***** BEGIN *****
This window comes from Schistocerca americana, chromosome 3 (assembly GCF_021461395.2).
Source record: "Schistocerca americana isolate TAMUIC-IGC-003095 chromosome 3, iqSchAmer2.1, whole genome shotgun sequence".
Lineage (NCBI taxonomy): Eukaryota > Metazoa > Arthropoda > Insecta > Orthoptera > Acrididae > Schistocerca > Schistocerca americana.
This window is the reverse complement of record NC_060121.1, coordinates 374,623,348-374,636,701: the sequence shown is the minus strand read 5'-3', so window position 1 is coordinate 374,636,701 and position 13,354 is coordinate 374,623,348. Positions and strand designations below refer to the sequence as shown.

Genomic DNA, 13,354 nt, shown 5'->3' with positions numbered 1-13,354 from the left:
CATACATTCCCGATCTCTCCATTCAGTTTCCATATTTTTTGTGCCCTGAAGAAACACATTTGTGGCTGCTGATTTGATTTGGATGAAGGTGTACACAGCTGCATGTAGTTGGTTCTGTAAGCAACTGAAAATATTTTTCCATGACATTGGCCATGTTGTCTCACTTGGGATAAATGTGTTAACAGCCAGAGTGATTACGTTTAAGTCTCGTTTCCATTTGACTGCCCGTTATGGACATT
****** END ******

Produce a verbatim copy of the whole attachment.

This window comes from Schistocerca americana, chromosome 3 (assembly GCF_021461395.2).
Source record: "Schistocerca americana isolate TAMUIC-IGC-003095 chromosome 3, iqSchAmer2.1, whole genome shotgun sequence".
Lineage (NCBI taxonomy): Eukaryota > Metazoa > Arthropoda > Insecta > Orthoptera > Acrididae > Schistocerca > Schistocerca americana.
This window is the reverse complement of record NC_060121.1, coordinates 374,623,348-374,636,701: the sequence shown is the minus strand read 5'-3', so window position 1 is coordinate 374,636,701 and position 13,354 is coordinate 374,623,348. Positions and strand designations below refer to the sequence as shown.

Genomic DNA, 13,354 nt, shown 5'->3' with positions numbered 1-13,354 from the left:
CATACATTCCCGATCTCTCCATTCAGTTTCCATATTTTTTGTGCCCTGAAGAAACACATTTGTGGCTGCTGATTTGATTTGGATGAAGGTGTACACAGCTGCATGTAGTTGGTTCTGTAAGCAACTGAAAATATTTTTCCATGACATTGGCCATGTTGTCTCACTTGGGATAAATGTGTTAACAGCCAGAGTGATTACGTTTAAGTCTCGTTTCCATTTGACTGCCCGTTATGGACATT